One of the mysteries of the English language finally explained.
A poem with six stanzas of six lines and a final triplet, all stanzas having the same six words at the line-ends in six different sequences that follow a fixed pattern, and with all six words appearing in the closing three-line envoi.
- ‘We might at first imagine it as the sestina's final cathartic pinnacle.’
- ‘We don't get much form poetry, and we haven't had a sestina in at least four years.’
- ‘We'll be doing sestinas by the end of the week at this rate.’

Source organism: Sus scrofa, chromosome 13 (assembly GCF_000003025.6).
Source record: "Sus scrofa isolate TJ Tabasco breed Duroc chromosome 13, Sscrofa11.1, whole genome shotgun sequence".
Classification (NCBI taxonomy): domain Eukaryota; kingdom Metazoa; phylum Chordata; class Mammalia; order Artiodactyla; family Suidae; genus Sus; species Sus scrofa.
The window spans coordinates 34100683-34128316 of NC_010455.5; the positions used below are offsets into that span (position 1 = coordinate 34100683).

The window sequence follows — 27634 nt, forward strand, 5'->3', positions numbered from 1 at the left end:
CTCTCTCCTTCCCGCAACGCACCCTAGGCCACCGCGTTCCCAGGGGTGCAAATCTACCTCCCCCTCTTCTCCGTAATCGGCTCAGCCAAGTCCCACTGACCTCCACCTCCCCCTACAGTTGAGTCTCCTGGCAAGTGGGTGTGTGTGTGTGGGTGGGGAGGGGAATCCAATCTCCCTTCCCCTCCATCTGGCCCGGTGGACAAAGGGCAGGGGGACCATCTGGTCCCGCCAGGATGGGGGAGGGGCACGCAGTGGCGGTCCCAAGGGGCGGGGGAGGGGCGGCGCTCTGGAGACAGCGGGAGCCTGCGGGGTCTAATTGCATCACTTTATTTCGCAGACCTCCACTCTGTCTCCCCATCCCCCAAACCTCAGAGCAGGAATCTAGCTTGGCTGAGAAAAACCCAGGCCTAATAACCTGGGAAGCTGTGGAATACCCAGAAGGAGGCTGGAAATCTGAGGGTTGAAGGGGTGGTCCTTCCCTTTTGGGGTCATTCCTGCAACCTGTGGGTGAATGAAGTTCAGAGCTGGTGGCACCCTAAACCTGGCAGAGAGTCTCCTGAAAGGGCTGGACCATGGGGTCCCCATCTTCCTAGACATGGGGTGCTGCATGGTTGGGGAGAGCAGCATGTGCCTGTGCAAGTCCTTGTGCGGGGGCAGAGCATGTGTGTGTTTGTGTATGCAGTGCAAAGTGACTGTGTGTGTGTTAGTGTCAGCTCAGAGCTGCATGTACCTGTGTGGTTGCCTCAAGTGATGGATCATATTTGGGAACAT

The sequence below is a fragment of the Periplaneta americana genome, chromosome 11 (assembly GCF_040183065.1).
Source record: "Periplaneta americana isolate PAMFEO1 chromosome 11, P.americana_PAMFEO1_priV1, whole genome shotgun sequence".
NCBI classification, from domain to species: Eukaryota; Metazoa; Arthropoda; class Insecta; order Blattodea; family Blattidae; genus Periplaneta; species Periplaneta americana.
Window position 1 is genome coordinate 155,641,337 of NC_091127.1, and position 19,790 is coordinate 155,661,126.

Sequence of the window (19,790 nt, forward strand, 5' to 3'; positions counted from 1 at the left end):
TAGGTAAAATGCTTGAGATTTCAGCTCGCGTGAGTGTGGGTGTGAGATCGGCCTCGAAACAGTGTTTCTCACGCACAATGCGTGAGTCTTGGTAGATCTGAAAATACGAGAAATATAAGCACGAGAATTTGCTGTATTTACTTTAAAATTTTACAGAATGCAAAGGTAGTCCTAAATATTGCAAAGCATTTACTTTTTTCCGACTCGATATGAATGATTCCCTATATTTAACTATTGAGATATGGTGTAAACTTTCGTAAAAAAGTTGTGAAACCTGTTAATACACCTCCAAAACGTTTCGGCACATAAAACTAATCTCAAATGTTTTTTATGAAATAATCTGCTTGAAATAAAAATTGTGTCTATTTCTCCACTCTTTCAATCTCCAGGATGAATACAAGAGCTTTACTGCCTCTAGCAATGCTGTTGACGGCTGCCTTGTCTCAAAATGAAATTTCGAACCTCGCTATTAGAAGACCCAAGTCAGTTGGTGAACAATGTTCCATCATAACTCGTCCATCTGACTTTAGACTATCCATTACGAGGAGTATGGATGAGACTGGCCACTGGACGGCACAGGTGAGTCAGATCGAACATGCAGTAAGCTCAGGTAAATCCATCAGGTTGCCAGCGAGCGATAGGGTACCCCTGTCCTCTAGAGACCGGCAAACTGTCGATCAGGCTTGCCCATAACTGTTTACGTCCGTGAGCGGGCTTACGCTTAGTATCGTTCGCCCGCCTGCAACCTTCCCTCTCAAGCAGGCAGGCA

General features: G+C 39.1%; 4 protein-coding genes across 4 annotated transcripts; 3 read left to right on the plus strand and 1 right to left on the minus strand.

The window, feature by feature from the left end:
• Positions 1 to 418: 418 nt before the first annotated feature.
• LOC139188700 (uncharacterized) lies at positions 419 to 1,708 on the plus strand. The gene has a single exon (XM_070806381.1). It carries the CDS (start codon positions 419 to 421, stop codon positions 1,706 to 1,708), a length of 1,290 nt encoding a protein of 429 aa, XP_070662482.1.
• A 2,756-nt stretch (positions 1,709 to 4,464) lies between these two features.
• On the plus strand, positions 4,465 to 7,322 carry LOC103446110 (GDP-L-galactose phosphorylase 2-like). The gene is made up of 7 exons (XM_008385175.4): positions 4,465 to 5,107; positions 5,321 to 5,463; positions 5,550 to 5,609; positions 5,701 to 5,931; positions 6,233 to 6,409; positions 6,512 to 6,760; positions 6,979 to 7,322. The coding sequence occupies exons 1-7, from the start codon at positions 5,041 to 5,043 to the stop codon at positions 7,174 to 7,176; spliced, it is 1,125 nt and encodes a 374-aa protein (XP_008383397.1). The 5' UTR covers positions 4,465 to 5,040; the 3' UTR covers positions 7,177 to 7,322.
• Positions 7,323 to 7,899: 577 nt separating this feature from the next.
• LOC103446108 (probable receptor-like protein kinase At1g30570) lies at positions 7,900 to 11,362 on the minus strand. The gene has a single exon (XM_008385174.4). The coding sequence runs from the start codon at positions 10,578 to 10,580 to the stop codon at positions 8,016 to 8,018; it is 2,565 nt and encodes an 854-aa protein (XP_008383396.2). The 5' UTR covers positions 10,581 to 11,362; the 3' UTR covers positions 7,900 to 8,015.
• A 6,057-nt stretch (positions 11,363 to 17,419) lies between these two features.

- ‘What about writing sonnets and sestinas and villanelles?’
- ‘The book abounds with sonnets, villanelles, a pantoum, sonatinas (he is also a musician) and what in my opinion is the most difficult of forms, sestinas.’
Mid 19th century: from Italian, from sesto (see sestet).
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